Shoplifting, Restorative Justice, and False Imprisonment
Shoplifting is a problem for merchants all around the world. In the US, big-box retailers are moving towards a civil solution to a criminal problem. Retailers like Target, Whole Foods Markets, and Walmart are using “restorative justice” education programs to combat shoplifting.
Many stores exhibit signs that state, “Shoplifting is a crime. You will be caught. You will be prosecuted.” Prosecution is by the local court or law enforcement agency. Ordinarily when a store catches a customer stealing or shoplifting, they call the police, have the customer arrested, and press criminal charges. Some police departments, in lieu of an arrest, issue a desk appearance ticket and would only arrest the customer if he or she fails to appear in court. The court adjudicates the matter and determines culpability and sentencing. First-time offenders may be required to attend shoplifting prevention programs, be assessed a fine or penalty, and have criminal charges reduced to lesser charges that minimize the impact on the in the accused person’s criminal history. Repeated shoplifting arrests are misdemeanors, felonies, and can even require jail time to resolve.
“Restorative Justice” Education Programs
The loss of revenue from shoplifting for a company like Walmart is significant – about $3 billion is lost annually to shoplifting. They teamed up with companies that administer “restorative justice” education programs to combat shoplifting. The education programs are administered by third parties, like the Corrective Education Company, and according to people who have gone through the program, it generally looks like this:
A person is caught shoplifting and shown a video explaining that he or she can participate in an online course (another 6-8 hours) to understand his or her behavior and its consequences and pay up to $500 – their other option is to be arrested. The program is only offered to first-time offenders who act alone, and the accused person has 48 hours to agree to take program.
At first glance this educational program seems like a great idea. However, as many critics have pointed out, there is a real due process issue with these education programs. What if the accused person contends they are innocent, or more importantly, what if they are? The accused is then faced with the unenviable position of choosing between the education program and paying the fine or being arrested in hopes of later being exonerated but having to navigate the criminal justice system and risking an offense on their record. Critics also question the $500 fine. Often in shoplifting, the item being stolen is not expensive and most times is recovered by the store. So what is the justification for the fine – certainly not restitution for the item as the store usually does not incur any direct loss from shoplifters that are caught?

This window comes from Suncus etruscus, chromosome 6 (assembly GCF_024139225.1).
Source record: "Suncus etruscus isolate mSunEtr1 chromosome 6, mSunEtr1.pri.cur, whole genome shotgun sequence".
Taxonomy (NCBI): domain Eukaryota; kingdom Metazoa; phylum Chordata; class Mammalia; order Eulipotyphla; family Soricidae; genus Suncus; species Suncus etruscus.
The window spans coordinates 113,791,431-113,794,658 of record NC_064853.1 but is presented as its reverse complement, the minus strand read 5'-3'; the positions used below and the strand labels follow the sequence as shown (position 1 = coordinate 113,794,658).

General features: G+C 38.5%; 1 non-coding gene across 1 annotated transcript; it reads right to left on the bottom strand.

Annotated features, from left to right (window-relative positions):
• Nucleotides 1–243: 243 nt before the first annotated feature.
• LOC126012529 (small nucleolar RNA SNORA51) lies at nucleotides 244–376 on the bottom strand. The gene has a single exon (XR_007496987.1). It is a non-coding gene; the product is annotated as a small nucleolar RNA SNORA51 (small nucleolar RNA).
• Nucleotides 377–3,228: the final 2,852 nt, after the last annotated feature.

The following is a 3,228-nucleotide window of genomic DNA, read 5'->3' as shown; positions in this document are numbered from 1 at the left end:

The San Francisco District Attorney filed suit against the Corrective Education Company claiming that the restorative justice process they use is “extortion.” The DA argued that detaining a customer accused of shoplifting in order to view a video is false imprisonment. The California Superior Court agreed and declared that the program constituted false imprisonment under California law. The court is also prohibiting Corrective Education Company from continuing its practices in California.
What is False Imprisonment?
False imprisonment is an intentional tort in Georgia, giving rise to civil claims and money damages for any related injuries and the violation of the individuals rights. False imprisonment involves the unlawful detention of a person for any length of time where the individual is deprived of their rights and physical liberty. False imprisonment is different than a false arrest in that false imprisonment involves any unlawful restraint and does not require the involvement of an arrest warrant or arrest powers. These cases often involve the unlawful restraint of an individual by security, loss prevention staff, management of a retail store, medical facilities, as well as police and sheriff’s deputies. Sometimes these cases include physical injuries resulting from the encounter that led to the restraint in turn giving rise to additional claims for compensation. If you have been injured because you were unlawfully restrained, you may seek damages against the party, whether law enforcement or private, responsible for your detention. Recoverable damages include lost wages, emotional damages, and compensatory damages, among others.
Victims of serious injuries because of the negligence or the intentional misconduct of another can count on legal representation from the lawyers at Cash, Krugler & Fredericks. Specializing in auto and trucking accidents, spinal cord injuries, elevator accidents, brain injuries, medical malpractice, defective products, and premise liability matters, we can help you. Contact the Atlanta Law Firm Cash Krugler & Fredericks to schedule a comprehensive review of your claim or call us at (404) 659-1710.